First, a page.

Studies on molecular aspects of reproductive organ development in Brassica rapa, member of one of the largest familyies Brassicaceae, has largely been neglected in spite of being an important vegetable crop. A major cause for this negligence maybe because of technical challenges related to identification of proper developmental stages of reproductive parts, lack of simple and reproducible method of RNA extraction methodologies from small amount of tissue, and use of this RNA in downstream applications (e.g. semi-qRT-PCR, NGS technologies etc.). To overcome these challenges, we first identified pre-meiotic and post-meiotic stages of pollens and correlated these to anther development stages. This would allow identification and collection of appropriate stage of anther under field condition for further analysis, and will permit maintaining uniformity in selecting the stages. We successfully modified and formulated simple RNA extraction protocols for anther, pistil and storage-cum-RNA extraction buffer for developing seeds. The modified protocols allowed extraction and purification of high quality DNA-free RNA with increased yield when compared to previously reported protocols. Finally, we identified MYB21, FAE1 and ACTIN genes from Brassica rapa and tested the suitability of the RNA for downstream application by cDNA synthesis and performing semi-quantitative RT-PCR (semi-qRT-PCR) based expression analysis. The methods reported in the present investigation will enable researchers to understand molecular basis of reproductive organ development in various species of Brassica.

Keywords : Brassica, anther, pistil, seeds, RNA extraction

Volume : 10(2) pp. 178-183, 2018 Download PDF

  Reproductive biology of dancing girl ginger, Globba schomburgkii (Zingiberaceaeae)

Aswani K. and M. Sabu*
Angiosperm Taxonomy and Floristics Division
Department of Botany, University of Calicut, Kerala – 673635, India
Received: 28.03.2018; Revised: 29.05.2018; Accepted: 01.01.2018; Published online: 01.06.2018


Globba schomburgkii (Zingiberaceaeae) is an ornamental ginger with a very conspicuous floral display, but almost no fruit set under field condition. The pollination biology of G. schomburgkii was studied to determine the pollination system and the reason for fruitlessness. Studies were conducted over two consecutive years (2016 and 2017) at Calicut University Campus, Kerala, India. Phenological studies indicated that the species shows a regular flowering season. Flowers are zygomorphic and hermaphrodite. The flowers are mainly visited by Amegilla zonata, which is the effective pollinator. The study confirmed that low percentage of pollen viability is responsible for the fruitlessness and the plant is vegetatively propagated, bulbils being the main propagules.

Keywords : Amegilla zonata, Bulbils, Globba schomburgkii, Pollination biology.
Volume : 10(2) pp. 184-188, 2018 Download PDF

Floral phenology of Centella asiatica (L.) Urban: a predominantly autogamous taxon of Apiaceae

Asma Javaid, Rinchen Gurmet and Namrata Sharma *
Department of Botany, University of Jammu, Jammu 180006, J&K, India.

Received: 11.12.2017; Revised: 20.01.2018; Accepted and published online: 01.06.2018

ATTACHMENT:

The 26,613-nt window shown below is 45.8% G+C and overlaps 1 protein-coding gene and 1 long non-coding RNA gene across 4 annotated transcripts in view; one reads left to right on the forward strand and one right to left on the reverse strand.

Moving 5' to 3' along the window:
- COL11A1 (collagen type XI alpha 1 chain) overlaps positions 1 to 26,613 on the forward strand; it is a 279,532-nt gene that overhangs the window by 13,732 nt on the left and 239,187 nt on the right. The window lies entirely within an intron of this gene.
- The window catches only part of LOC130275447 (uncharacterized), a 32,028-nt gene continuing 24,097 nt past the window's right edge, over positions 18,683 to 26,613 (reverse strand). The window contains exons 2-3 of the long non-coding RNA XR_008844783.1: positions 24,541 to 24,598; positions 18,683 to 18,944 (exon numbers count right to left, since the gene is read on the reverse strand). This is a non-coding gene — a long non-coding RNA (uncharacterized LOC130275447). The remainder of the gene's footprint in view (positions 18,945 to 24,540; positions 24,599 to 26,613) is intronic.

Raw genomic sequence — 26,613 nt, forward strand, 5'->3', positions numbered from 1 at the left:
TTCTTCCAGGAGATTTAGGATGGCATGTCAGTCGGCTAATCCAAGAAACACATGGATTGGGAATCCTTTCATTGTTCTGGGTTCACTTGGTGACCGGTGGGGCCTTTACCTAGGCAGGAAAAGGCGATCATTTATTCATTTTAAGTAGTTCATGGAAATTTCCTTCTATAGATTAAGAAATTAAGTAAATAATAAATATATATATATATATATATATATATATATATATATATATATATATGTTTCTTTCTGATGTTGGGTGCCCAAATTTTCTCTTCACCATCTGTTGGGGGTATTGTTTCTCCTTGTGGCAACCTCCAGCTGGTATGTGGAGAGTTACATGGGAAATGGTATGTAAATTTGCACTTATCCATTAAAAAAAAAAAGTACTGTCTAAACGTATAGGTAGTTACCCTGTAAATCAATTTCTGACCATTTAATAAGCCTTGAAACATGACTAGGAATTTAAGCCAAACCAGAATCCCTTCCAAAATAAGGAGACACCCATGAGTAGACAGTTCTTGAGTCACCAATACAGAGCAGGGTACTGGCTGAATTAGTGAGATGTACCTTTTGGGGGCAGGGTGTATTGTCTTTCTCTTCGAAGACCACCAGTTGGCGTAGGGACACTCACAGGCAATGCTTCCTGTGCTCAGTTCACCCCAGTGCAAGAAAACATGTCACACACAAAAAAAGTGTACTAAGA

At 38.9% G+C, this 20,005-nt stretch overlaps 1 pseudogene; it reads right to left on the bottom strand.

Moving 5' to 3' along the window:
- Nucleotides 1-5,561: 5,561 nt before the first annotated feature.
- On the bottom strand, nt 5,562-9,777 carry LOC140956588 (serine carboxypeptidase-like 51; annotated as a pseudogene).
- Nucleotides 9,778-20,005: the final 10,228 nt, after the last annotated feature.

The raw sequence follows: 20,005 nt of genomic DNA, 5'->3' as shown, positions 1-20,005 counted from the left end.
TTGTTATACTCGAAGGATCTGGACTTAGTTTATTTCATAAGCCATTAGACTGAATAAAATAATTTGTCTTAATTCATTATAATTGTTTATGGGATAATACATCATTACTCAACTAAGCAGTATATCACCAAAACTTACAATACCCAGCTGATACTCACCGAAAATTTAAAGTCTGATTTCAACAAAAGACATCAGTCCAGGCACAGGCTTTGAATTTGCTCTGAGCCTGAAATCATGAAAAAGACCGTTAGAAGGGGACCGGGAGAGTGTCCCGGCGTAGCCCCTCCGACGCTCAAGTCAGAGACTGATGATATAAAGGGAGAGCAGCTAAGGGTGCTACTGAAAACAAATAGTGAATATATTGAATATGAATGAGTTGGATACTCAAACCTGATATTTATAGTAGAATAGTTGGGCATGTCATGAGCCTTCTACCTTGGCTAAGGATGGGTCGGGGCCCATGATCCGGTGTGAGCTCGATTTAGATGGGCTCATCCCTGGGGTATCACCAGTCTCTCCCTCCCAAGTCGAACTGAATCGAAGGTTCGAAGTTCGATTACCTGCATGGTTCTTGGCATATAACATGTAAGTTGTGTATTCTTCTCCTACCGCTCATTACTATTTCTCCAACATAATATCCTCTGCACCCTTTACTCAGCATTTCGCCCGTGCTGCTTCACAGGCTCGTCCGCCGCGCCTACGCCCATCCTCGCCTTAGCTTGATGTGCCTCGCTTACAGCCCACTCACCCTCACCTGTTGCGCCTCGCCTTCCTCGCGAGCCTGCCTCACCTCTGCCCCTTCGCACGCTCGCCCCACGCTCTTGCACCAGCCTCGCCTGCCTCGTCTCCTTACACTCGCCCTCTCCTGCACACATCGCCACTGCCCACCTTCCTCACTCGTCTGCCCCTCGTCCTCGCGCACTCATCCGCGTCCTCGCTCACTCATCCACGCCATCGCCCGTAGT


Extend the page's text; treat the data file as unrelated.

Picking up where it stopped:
Centella asiatica (L.) Urban (Family: Apiaceae) is a small, perennial creeping herb that flourishes in wet and moist  areas on sandy or clayey soil forming large clumps (Hashim 2011) or as a weed in crop fields and other waste places (Jamil et al. 2007). It propagates both vegetatively by runners and sexually by seed.

Volume : 10(2) pp. 189-191, 2018 Download PDF

Cycads in Botanic Gardens, Komarov Botanical Institute of Russian Academy of Sciences, Saint Petersburg

Maria Natalia Umana1 and S.V.S. Chauhan2*
Laboratory of Embryology and Reproductive Biology, Komarov Botanical Institute of Russian
Academy of Sciences, Saint Petersburg, Russia
2Academy of Life Sciences, 8/13-I Kaushalpur, Bye Pass Road, Agra-282005, India

Received: 01.01.2018; Revised: 01.02.2018; Accepted: 01.01.2018; Published online : 01.06.2018


There are about 306 species in 10–12 genera and three families of living Cycadales. Cycads are typically stout with woody (ligneous) trunk and a crown of large, hard and stiff, evergreen pinnate leaves. The individual plants are male or female (dioecious) and are found across much of the subtropical and tropical parts of the world. They are found in South and Central America (where the greatest diversity occurs), Mexico, the Antilles, south-eastern United States,  Australia, Melanesia, Micronesia, Japan, China, Southeast Asia, India, Sri Lanka, Madagascar, and southern and tropical Africa (Fig.1).

Volume : 10(2) pp. 192-193, 2018 Download PDF
  jPhenology and floral morphology of Terminalia catalpa L.

Seema Chauhan
Academy of Life Sciences, 8/13-I Kauhsalpur Bye Pass Road, Agra-282005, India
Received: 10.02.2018; Revised : 20.03,2018; Accepted : 01.01.2018; Published online : 01.06.2018


The genus Terminalia includes about 200 species of trees and shrubs distributed in the tropical and subtropical regions of the world. In India, 20 species belonging to four sections, namely Catappa, Myrobalanus, Chuncea and Pentaptera have been reported to be distributed in the tropical and subtropical states (Parkinson 1936, Srivastava 1993). Almos all these species are valued as sources of non-wood forest products such as tannins, gums, oils, wood and fodder. Organic compounds were extracted from their leaves, trunk, bark and fruits and used indigenous drug preparations throughout the Indian sub-continent. These compounds are used also by industries such as pharmaceutical, animal husbandry, leather, dyeing, soap, chemical, resin and gum, paper, railways, match sticks, oil and cosmetics.

Volume : 10(2) pp. 194-195, 2018 Download PDF